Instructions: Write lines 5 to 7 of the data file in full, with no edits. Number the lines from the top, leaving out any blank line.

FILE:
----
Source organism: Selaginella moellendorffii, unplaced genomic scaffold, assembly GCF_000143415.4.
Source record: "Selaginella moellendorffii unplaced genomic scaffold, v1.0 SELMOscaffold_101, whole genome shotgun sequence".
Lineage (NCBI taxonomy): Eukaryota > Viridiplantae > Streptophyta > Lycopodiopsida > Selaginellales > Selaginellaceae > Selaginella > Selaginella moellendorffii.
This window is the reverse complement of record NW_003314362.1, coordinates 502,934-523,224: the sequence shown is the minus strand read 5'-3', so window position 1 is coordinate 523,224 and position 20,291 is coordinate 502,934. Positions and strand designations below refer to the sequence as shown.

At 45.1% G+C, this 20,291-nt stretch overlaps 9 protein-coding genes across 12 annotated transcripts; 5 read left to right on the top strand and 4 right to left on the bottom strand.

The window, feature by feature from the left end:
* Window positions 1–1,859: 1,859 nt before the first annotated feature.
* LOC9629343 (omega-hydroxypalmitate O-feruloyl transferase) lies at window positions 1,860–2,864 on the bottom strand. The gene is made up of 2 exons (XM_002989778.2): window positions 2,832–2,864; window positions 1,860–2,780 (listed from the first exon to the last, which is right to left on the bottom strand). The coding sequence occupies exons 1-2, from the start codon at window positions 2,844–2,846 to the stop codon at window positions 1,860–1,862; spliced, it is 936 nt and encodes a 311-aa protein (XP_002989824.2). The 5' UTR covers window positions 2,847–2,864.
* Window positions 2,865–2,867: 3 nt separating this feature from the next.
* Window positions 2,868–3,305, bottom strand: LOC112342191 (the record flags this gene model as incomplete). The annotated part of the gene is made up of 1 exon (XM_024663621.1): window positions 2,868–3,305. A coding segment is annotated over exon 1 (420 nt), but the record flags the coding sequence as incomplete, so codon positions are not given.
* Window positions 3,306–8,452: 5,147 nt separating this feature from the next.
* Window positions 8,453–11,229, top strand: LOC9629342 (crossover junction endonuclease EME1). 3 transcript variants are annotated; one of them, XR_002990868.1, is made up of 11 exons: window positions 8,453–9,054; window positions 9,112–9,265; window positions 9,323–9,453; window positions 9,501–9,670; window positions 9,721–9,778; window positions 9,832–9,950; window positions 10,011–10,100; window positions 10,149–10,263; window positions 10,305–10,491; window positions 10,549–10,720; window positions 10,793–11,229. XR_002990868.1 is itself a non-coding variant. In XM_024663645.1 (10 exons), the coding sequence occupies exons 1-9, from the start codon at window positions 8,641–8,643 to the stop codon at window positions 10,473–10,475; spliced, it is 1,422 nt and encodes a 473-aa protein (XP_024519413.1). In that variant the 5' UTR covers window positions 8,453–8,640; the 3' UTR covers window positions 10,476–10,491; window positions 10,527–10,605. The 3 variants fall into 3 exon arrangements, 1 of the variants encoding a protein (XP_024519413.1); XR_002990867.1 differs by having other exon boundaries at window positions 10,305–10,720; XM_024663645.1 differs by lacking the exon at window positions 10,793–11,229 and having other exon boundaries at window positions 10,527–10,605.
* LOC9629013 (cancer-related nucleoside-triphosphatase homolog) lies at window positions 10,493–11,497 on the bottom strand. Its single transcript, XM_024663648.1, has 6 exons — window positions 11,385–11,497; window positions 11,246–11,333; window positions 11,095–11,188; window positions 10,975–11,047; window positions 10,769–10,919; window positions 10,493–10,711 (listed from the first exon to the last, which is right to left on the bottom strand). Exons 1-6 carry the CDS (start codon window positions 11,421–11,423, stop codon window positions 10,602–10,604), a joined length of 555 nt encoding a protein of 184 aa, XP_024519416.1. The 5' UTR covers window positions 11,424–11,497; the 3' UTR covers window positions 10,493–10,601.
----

At 45.1% G+C, this 20,291-nt stretch overlaps 9 protein-coding genes across 12 annotated transcripts; 5 read left to right on the top strand and 4 right to left on the bottom strand.

The window, feature by feature from the left end:
* Window positions 1–1,859: 1,859 nt before the first annotated feature.